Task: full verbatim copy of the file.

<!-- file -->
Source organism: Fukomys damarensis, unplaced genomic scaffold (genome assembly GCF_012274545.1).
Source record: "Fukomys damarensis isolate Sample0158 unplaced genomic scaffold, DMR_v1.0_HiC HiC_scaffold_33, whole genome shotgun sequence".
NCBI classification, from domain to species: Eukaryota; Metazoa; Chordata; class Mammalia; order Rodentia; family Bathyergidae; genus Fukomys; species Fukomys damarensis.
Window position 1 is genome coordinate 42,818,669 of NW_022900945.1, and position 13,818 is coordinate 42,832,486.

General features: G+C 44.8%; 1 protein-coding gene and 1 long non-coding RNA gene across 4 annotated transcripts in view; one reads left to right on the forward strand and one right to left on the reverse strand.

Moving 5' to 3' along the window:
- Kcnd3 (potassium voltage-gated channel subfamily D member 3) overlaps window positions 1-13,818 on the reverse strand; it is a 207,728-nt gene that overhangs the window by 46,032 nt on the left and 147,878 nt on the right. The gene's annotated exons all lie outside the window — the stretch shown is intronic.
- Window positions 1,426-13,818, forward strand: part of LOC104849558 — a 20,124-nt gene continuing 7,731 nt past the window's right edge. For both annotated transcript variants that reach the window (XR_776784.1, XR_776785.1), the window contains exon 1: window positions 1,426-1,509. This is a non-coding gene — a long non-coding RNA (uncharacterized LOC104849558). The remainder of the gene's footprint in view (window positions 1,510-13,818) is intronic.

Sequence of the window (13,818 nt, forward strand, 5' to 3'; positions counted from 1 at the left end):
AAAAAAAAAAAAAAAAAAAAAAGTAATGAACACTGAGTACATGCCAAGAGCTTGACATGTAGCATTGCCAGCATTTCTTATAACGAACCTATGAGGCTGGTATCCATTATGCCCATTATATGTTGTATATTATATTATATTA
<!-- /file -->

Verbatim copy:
Source organism: Fukomys damarensis, unplaced genomic scaffold (genome assembly GCF_012274545.1).
Source record: "Fukomys damarensis isolate Sample0158 unplaced genomic scaffold, DMR_v1.0_HiC HiC_scaffold_33, whole genome shotgun sequence".
NCBI classification, from domain to species: Eukaryota; Metazoa; Chordata; class Mammalia; order Rodentia; family Bathyergidae; genus Fukomys; species Fukomys damarensis.
Window position 1 is genome coordinate 42,818,669 of NW_022900945.1, and position 13,818 is coordinate 42,832,486.

General features: G+C 44.8%; 1 protein-coding gene and 1 long non-coding RNA gene across 4 annotated transcripts in view; one reads left to right on the forward strand and one right to left on the reverse strand.

Moving 5' to 3' along the window:
- Kcnd3 (potassium voltage-gated channel subfamily D member 3) overlaps window positions 1-13,818 on the reverse strand; it is a 207,728-nt gene that overhangs the window by 46,032 nt on the left and 147,878 nt on the right. The gene's annotated exons all lie outside the window — the stretch shown is intronic.
- Window positions 1,426-13,818, forward strand: part of LOC104849558 — a 20,124-nt gene continuing 7,731 nt past the window's right edge. For both annotated transcript variants that reach the window (XR_776784.1, XR_776785.1), the window contains exon 1: window positions 1,426-1,509. This is a non-coding gene — a long non-coding RNA (uncharacterized LOC104849558). The remainder of the gene's footprint in view (window positions 1,510-13,818) is intronic.

Sequence of the window (13,818 nt, forward strand, 5' to 3'; positions counted from 1 at the left end):
AAAAAAAAAAAAAAAAAAAAAAGTAATGAACACTGAGTACATGCCAAGAGCTTGACATGTAGCATTGCCAGCATTTCTTATAACGAACCTATGAGGCTGGTATCCATTATGCCCATTATATGTTGTATATTATATTATATTA